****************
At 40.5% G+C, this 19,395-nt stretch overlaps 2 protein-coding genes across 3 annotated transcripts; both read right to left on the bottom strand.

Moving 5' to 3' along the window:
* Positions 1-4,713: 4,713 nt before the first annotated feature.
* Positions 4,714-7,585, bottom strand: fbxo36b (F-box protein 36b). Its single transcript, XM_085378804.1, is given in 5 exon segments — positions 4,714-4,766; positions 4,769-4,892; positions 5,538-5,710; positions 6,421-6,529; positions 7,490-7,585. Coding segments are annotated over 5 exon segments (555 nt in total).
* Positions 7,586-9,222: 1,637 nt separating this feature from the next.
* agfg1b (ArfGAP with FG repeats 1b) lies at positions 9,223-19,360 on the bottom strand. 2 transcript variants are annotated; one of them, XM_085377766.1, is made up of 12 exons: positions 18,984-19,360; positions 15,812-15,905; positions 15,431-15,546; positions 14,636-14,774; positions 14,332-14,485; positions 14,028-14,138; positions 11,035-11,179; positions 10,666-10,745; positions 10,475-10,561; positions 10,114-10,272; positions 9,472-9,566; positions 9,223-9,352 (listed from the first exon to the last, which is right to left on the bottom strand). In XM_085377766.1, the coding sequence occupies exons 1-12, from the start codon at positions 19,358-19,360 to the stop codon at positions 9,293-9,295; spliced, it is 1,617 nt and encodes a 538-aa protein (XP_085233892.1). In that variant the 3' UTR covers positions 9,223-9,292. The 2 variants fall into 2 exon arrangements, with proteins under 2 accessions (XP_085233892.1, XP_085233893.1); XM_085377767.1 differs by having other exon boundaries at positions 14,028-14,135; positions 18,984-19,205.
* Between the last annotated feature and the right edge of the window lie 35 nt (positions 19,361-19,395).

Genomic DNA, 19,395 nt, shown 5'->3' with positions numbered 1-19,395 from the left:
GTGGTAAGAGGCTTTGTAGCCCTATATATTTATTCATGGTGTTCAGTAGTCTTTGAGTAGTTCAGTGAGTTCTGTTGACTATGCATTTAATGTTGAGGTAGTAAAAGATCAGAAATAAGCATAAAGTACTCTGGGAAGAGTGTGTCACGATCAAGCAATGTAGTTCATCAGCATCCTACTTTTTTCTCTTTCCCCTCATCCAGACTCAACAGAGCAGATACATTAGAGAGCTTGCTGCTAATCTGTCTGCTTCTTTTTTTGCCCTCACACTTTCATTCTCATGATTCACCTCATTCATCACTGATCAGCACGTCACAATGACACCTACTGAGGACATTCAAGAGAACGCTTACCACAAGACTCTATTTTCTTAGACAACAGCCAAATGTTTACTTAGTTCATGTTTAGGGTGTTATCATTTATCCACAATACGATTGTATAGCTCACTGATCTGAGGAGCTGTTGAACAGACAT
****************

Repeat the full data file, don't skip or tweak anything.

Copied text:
At 40.5% G+C, this 19,395-nt stretch overlaps 2 protein-coding genes across 3 annotated transcripts; both read right to left on the bottom strand.

Moving 5' to 3' along the window:
* Positions 1-4,713: 4,713 nt before the first annotated feature.
* Positions 4,714-7,585, bottom strand: fbxo36b (F-box protein 36b). Its single transcript, XM_085378804.1, is given in 5 exon segments — positions 4,714-4,766; positions 4,769-4,892; positions 5,538-5,710; positions 6,421-6,529; positions 7,490-7,585. Coding segments are annotated over 5 exon segments (555 nt in total).
* Positions 7,586-9,222: 1,637 nt separating this feature from the next.
* agfg1b (ArfGAP with FG repeats 1b) lies at positions 9,223-19,360 on the bottom strand. 2 transcript variants are annotated; one of them, XM_085377766.1, is made up of 12 exons: positions 18,984-19,360; positions 15,812-15,905; positions 15,431-15,546; positions 14,636-14,774; positions 14,332-14,485; positions 14,028-14,138; positions 11,035-11,179; positions 10,666-10,745; positions 10,475-10,561; positions 10,114-10,272; positions 9,472-9,566; positions 9,223-9,352 (listed from the first exon to the last, which is right to left on the bottom strand). In XM_085377766.1, the coding sequence occupies exons 1-12, from the start codon at positions 19,358-19,360 to the stop codon at positions 9,293-9,295; spliced, it is 1,617 nt and encodes a 538-aa protein (XP_085233892.1). In that variant the 3' UTR covers positions 9,223-9,292. The 2 variants fall into 2 exon arrangements, with proteins under 2 accessions (XP_085233892.1, XP_085233893.1); XM_085377767.1 differs by having other exon boundaries at positions 14,028-14,135; positions 18,984-19,205.
* Between the last annotated feature and the right edge of the window lie 35 nt (positions 19,361-19,395).

Genomic DNA, 19,395 nt, shown 5'->3' with positions numbered 1-19,395 from the left:
GTGGTAAGAGGCTTTGTAGCCCTATATATTTATTCATGGTGTTCAGTAGTCTTTGAGTAGTTCAGTGAGTTCTGTTGACTATGCATTTAATGTTGAGGTAGTAAAAGATCAGAAATAAGCATAAAGTACTCTGGGAAGAGTGTGTCACGATCAAGCAATGTAGTTCATCAGCATCCTACTTTTTTCTCTTTCCCCTCATCCAGACTCAACAGAGCAGATACATTAGAGAGCTTGCTGCTAATCTGTCTGCTTCTTTTTTTGCCCTCACACTTTCATTCTCATGATTCACCTCATTCATCACTGATCAGCACGTCACAATGACACCTACTGAGGACATTCAAGAGAACGCTTACCACAAGACTCTATTTTCTTAGACAACAGCCAAATGTTTACTTAGTTCATGTTTAGGGTGTTATCATTTATCCACAATACGATTGTATAGCTCACTGATCTGAGGAGCTGTTGAACAGACAT